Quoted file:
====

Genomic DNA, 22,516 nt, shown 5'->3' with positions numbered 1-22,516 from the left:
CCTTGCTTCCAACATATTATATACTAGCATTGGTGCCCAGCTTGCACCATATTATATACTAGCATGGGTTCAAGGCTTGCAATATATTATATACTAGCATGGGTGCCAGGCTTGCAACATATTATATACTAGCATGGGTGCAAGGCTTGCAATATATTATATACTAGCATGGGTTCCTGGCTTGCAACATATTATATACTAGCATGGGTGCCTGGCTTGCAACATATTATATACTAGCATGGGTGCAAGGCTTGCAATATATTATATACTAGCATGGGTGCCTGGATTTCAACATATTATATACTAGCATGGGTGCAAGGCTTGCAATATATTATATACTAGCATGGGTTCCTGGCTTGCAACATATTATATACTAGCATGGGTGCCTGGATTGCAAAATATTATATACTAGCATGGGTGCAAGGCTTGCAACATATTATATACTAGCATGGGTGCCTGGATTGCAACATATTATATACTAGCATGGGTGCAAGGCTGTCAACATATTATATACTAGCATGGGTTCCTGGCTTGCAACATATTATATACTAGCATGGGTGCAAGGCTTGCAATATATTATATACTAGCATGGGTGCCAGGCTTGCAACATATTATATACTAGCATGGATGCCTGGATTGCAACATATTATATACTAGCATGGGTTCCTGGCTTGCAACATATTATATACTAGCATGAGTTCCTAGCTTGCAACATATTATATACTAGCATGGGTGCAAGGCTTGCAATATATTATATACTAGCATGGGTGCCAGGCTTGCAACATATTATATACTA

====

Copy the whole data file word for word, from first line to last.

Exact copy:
Genomic DNA, 22,516 nt, shown 5'->3' with positions numbered 1-22,516 from the left:
CCTTGCTTCCAACATATTATATACTAGCATTGGTGCCCAGCTTGCACCATATTATATACTAGCATGGGTTCAAGGCTTGCAATATATTATATACTAGCATGGGTGCCAGGCTTGCAACATATTATATACTAGCATGGGTGCAAGGCTTGCAATATATTATATACTAGCATGGGTTCCTGGCTTGCAACATATTATATACTAGCATGGGTGCCTGGCTTGCAACATATTATATACTAGCATGGGTGCAAGGCTTGCAATATATTATATACTAGCATGGGTGCCTGGATTTCAACATATTATATACTAGCATGGGTGCAAGGCTTGCAATATATTATATACTAGCATGGGTTCCTGGCTTGCAACATATTATATACTAGCATGGGTGCCTGGATTGCAAAATATTATATACTAGCATGGGTGCAAGGCTTGCAACATATTATATACTAGCATGGGTGCCTGGATTGCAACATATTATATACTAGCATGGGTGCAAGGCTGTCAACATATTATATACTAGCATGGGTTCCTGGCTTGCAACATATTATATACTAGCATGGGTGCAAGGCTTGCAATATATTATATACTAGCATGGGTGCCAGGCTTGCAACATATTATATACTAGCATGGATGCCTGGATTGCAACATATTATATACTAGCATGGGTTCCTGGCTTGCAACATATTATATACTAGCATGAGTTCCTAGCTTGCAACATATTATATACTAGCATGGGTGCAAGGCTTGCAATATATTATATACTAGCATGGGTGCCAGGCTTGCAACATATTATATACTA